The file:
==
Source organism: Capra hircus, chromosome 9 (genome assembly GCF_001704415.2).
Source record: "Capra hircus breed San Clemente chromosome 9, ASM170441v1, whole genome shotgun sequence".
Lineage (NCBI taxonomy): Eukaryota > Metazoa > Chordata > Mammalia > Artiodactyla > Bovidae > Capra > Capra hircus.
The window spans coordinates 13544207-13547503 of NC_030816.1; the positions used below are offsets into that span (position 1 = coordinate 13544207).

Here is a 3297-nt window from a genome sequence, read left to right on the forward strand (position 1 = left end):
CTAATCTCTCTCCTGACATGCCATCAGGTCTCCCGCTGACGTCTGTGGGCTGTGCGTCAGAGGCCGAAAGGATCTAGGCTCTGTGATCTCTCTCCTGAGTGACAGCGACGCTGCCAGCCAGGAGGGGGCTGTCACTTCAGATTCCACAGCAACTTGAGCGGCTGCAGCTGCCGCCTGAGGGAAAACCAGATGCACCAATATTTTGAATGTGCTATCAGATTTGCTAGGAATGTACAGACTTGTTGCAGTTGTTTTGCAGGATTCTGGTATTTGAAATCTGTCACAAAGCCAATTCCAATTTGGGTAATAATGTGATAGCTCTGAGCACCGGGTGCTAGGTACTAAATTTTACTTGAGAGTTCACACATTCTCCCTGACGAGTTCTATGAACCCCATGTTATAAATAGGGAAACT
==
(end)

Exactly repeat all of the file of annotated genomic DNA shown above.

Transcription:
Source organism: Capra hircus, chromosome 9 (genome assembly GCF_001704415.2).
Source record: "Capra hircus breed San Clemente chromosome 9, ASM170441v1, whole genome shotgun sequence".
Lineage (NCBI taxonomy): Eukaryota > Metazoa > Chordata > Mammalia > Artiodactyla > Bovidae > Capra > Capra hircus.
The window spans coordinates 13544207-13547503 of NC_030816.1; the positions used below are offsets into that span (position 1 = coordinate 13544207).

Here is a 3297-nt window from a genome sequence, read left to right on the forward strand (position 1 = left end):
CTAATCTCTCTCCTGACATGCCATCAGGTCTCCCGCTGACGTCTGTGGGCTGTGCGTCAGAGGCCGAAAGGATCTAGGCTCTGTGATCTCTCTCCTGAGTGACAGCGACGCTGCCAGCCAGGAGGGGGCTGTCACTTCAGATTCCACAGCAACTTGAGCGGCTGCAGCTGCCGCCTGAGGGAAAACCAGATGCACCAATATTTTGAATGTGCTATCAGATTTGCTAGGAATGTACAGACTTGTTGCAGTTGTTTTGCAGGATTCTGGTATTTGAAATCTGTCACAAAGCCAATTCCAATTTGGGTAATAATGTGATAGCTCTGAGCACCGGGTGCTAGGTACTAAATTTTACTTGAGAGTTCACACATTCTCCCTGACGAGTTCTATGAACCCCATGTTATAAATAGGGAAACT